We’ve opted to have the porter leave the room made-up as a bedroom for the entire trip. It just makes more sense – there are plenty of free seats in the park car, the skyline car, and in the sleeper cars where the bunks were not sold so they remain down as love seats. And frankly, it’s great to be able to nap in here during the day, to have a place to have a headache and not have to see people. It’s also a great place to work, if your work is intellectual, or anything that can be done in books on on a computer. Really, if you think you don’t have time to take the Canadian, if you factor in the time and lack of distractions a trip like this gives you, it might be the reverse – it might be that you can’t afford not to take 2 or 3 days to reach your destination. Of course, this really only applies if you can afford a private room which isn’t cheap – even on 75% off it came to about 500$ each for my brother and I. But, granted, that is for a 4 night journey of many thousands of kilometres, and includes about ten meals. 


I don’t mean to speak against the other accommodations offered on board this train – I’ve taken it with a bunk, and I’ve taken it economy class – both are great options. Economy really isn’t as bad as you think, especially if you are on the train with a friend. And the bunk provides a bed that’s just as comfortable. But if you value privacy and are willing to pay for it, this is the best way to take the train. It’s just what I said it was – a bedroom across the Country. 

On Board an Empty Train

The first thing I can say about the train is that it is pretty empty. I mean, I’ve taken this train before and I’d never say that I’d seen it busy, but seriously, this is ridiculous. The staff tell me it’s just because early december is a slow time. But I think the sheer cost of a regular fare ticket is the real culprit – express deals prices (about 75% off) were available for this train at some times, but they disappeared from the website weeks before the trip date. 


The bartender told me that this train actually breaks even, or sometimes makes money in the summertime because of the huge influx of tourists, whereas in the Winter the train is used primarily by Canadians. I think this is telling – tourists are willing to pay the full ticket prices because it’s a once in a lifetime experience. But Canadians can’t afford a once in a lifetime experience every time they need to get around, so the train remains because of pricing mostly a tourist destination, and less a serious form of transportation.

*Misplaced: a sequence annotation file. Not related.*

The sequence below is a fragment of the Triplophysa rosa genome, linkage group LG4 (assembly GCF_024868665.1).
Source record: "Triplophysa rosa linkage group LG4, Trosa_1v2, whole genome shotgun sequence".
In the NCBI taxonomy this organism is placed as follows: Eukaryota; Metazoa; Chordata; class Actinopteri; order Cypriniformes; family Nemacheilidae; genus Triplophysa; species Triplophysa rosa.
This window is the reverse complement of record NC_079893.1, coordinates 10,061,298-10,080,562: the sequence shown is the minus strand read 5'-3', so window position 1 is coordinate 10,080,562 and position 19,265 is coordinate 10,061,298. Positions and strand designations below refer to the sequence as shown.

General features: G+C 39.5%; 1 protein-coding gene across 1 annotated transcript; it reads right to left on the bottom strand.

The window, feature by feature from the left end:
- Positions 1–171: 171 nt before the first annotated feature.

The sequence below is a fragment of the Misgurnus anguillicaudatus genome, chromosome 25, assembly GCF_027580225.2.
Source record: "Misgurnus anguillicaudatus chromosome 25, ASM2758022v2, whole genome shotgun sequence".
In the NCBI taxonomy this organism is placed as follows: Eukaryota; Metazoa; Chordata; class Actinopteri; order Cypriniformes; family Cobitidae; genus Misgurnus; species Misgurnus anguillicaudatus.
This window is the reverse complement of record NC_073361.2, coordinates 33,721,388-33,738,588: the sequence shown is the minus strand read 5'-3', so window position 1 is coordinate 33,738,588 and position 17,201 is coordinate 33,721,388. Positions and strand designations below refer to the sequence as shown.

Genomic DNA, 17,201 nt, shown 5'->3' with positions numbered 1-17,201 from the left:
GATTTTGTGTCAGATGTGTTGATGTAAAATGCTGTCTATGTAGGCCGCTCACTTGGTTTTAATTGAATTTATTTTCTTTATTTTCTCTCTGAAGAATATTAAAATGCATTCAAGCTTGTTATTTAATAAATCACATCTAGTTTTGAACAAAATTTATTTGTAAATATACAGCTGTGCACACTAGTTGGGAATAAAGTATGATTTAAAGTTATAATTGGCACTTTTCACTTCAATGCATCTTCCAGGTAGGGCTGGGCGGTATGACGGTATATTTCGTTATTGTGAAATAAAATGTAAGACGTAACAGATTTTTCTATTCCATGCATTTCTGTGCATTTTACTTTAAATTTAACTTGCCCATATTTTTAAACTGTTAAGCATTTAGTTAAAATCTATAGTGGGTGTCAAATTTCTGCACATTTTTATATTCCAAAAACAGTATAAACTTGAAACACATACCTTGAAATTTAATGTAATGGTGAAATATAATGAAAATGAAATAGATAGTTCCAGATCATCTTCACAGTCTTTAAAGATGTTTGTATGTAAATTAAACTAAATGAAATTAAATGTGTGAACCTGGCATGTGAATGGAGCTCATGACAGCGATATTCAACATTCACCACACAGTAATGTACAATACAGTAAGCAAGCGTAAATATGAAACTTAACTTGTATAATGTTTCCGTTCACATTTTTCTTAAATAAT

Moving forward I’d like to see rail travel become a serious alternative to flying – as people begin to realize how unsustainable commercial air travel is, and perhaps how unsustainable also are their high paced lifestyles which require dashing across thousands of kilometres in hours rather than days. I don’t mean to say that today the train is a particularly green option – it runs on diesel, and from what I’ve been told it uses quite a bit of diesel to pull a relatively small number of people across the country. But, unlike planes, buses and automobiles, it is a live option that the train could be electrified and run on renewable, carbon neutral sources of energy. 

Mal and Tris’ Great Train Adventure

In a few hours, Malcolm and I will board The Canadian for a 4 night, 3 day odyssey across hills, prairies and mountains. We’ve prepared ourselves with nerdy beers, Argentinian wine, and a huge bottle of whiskey. We have cameras, computers, and if all goes well, ways of connecting to the internet and publishing updates of the goings on from our adventure. Stay glued to Northern Song, Oregano Trail Perspecting, and our facebook feels for posts, photos, and perhaps videos of our trip.

The Differences between dissent against the South African and Israeli Apartheid boycott movements: from tactical disputes to characterizing offence as oppression



It’s hard to imagine now what opposition to the Boycott of South Africa’s apartheid policies would have looked like. Did people actually support anti-black racism in the 1970s and 1980s? Did people support South Africa’s right to treat its blacks as it pleased, and declare that the liberation of blacks in North America and Europe was simply the self-assertion of North American/European values, not universally demanded principles? To some extent, they surely did – but more importantly was the critique of boycott by way of proposing an alternative: constructive engagement. The idea was that it is better to constructively engage with a country with deeply institutionalized racist problems, because that is more likely to produce positive change than simply ignoring them and unfairly singling them out. After all, all countries have problems, lots of countries have racism, why would we only single out South Africa – isn’t that unfair?